• Joe Cooke

How to predict the future...

Billboard that says, "Consequences Just Ahead"

Mentalists pick a member of the audience and then use a set of probing questions to get at some relevant piece of personal information, which leads them to more and more specifics, making it seem as if the mentalist has some psychic ability. But you don't have to be psychic to predict your own future. A set of probing questions will get you a long way toward a fairly accurate prediction.

Actions + time = consequences.

If you took a really hard look at what you do during the day, and then you mapped those actions out until they led to some natural consequence. For instance, if you put $1,000 a month into a 401(k) plan with an average growth rate, you could easily have over a million dollars saved up at the end of 30 years.

Do you ever wonder if the track you are on actually leads toward the outcomes you desire? It’s easy enough to find out.

Take notes on a typical day. Say, something like this:

Now, predict the natural consequences of those actions:

Choose your own adventure

Let’s say here is what you want to have in your life:

So, here’s what you would actually have to do on a day-to-day basis:

If you want to know what you value, and therefore what your REAL goals are (not the ones you ASPIRE to, but the ones you are WORKING toward), just take a good, honest inventory of your actions every day, because the BIG THINGS you achieve in your life are the direct and indirect result of the LITTLE THINGS you do every day.

You may have to start making lists of things that you must do every day to achieve your aspirations, and a list of things you must not do every day in order to avoid the future your appear to be heading toward.

Do this exercise pretty much EVERY DAY.

Yep. Every day.

Pangborn Airport

You know the anecdote about the airplane, being slightly off course 99.99% of the time? My friend, Mark, took me in a Cessna P210 from Walla Walla to Wenatchee, approximately 132 miles as the crow flies, for a business meeting, and he handed the controls over to me once we were airborne and said, “just point us in the general direction of that notch in the mountains way off there, and keep us at about 1,000 feet.” He took a nap. He loves piloting and I do not. The little two-seater, single-engine plane swerved and bumped and drifted up and down the entire hour and I was exhausted when Mark took over and landed us at Pangborn.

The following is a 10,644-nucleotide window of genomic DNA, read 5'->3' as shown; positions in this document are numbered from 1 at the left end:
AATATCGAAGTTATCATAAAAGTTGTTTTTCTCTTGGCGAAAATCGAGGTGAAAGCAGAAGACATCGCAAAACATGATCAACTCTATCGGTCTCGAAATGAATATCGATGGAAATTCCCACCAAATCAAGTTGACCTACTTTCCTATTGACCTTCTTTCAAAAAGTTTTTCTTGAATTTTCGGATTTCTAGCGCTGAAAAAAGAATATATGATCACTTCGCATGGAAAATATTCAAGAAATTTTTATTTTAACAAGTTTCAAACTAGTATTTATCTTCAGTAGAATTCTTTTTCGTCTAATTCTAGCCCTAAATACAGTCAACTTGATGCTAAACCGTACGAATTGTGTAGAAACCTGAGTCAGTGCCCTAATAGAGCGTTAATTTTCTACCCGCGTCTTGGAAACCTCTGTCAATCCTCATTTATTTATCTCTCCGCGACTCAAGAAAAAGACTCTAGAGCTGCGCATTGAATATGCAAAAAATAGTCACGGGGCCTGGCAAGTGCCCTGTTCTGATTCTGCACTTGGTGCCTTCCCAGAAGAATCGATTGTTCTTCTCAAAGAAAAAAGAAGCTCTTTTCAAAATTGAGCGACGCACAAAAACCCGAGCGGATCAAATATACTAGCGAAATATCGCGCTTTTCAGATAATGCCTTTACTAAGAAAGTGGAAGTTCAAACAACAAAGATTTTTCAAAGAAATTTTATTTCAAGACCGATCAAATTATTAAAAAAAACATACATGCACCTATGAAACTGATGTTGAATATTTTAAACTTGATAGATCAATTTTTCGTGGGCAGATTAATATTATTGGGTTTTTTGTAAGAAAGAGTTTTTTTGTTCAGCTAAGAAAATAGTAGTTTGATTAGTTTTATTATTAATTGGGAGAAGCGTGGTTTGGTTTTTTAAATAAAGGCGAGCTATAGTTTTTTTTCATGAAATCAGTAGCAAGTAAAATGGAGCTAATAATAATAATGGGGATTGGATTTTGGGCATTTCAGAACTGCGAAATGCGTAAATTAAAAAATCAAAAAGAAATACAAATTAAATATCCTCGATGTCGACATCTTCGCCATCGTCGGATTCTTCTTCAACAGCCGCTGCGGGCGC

Truly, the thing was off course most of the time, and my job was to continually assess reality against the plan and adjust accordingly.

At least we had a flight plan, and it was set up to get us to Pangborn Memorial Airport in Wenatchee. Obviously, if we’d just started off flying in any old direction we’d end up somewhere else. The statistical probability of hitting your target, one point out of an infinite number of points, if you don’t aim. Is roughly…zero.

No guarantee that you’ll reach your destination if you plan and work and re-assess, but your chances are significantly greater.

And if your actions do not line up with your goals? Well, your actions always line up with some goals. They may just not be the ones you want.

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